Why does offspring size affect performance? Integrating metabolic scaling with life-history theory

Research output: Contribution to journalArticle

Abstract

Within species, larger offspring typically outperform smaller offspring. While the relationship between offspring size and performance is ubiquitous, the cause of this relationship remains elusive. By linking metabolic and life-history theory, we provide a general explanation for why larger offspring perform better than smaller offspring. Using high-throughput respirometry arrays, we link metabolic rate to offspring size in two species of marine bryozoan. We found that metabolism scales allometrically with offspring size in both species: while larger offspring use absolutely more energy than smaller offspring, larger offspring use proportionally less of their maternally derived energy throughout the dependent, non-feeding phase. The increased metabolic efficiency of larger offspring while dependent on maternal investment may explain offspring size effects—larger offspring reach nutritional independence (feed for themselves) with a higher proportion of energy relative to structure than smaller offspring. These findings offer a potentially universal explanation for why larger offspring tend to perform better than smaller offspring but studies on other taxa are needed.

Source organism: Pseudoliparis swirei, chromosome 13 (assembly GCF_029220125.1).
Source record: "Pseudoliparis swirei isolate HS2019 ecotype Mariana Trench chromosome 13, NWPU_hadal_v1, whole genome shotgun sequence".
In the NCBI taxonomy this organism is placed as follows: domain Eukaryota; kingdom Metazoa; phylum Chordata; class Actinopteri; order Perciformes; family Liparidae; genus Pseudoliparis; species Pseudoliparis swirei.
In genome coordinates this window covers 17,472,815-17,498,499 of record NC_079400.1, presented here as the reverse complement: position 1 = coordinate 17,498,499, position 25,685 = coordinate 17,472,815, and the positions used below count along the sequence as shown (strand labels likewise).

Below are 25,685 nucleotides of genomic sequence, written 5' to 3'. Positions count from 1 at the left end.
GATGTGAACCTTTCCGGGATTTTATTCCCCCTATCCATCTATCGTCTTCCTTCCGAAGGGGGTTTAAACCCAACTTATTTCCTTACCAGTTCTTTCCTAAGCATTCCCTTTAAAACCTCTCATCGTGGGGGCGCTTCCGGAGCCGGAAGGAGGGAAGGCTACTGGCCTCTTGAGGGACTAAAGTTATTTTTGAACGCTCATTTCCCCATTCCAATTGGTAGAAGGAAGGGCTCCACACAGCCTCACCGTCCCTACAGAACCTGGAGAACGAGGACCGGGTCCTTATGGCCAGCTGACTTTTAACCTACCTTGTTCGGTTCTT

Details

Authors
External organisations
  • Monash University
  • University of Queensland
Research areas and keywords

Subject classification (UKÄ) – MANDATORY

  • Ecology
  • Evolutionary Biology

Keywords

  • Allometry, Egg size, Maternal effect
Original languageEnglish
Article number20151946
JournalProceedings of the Royal Society B: Biological Sciences
Volume282
Issue number1819
Publication statusPublished - 2015 Nov 11
Publication categoryResearch
Peer-reviewedYes
Externally publishedYes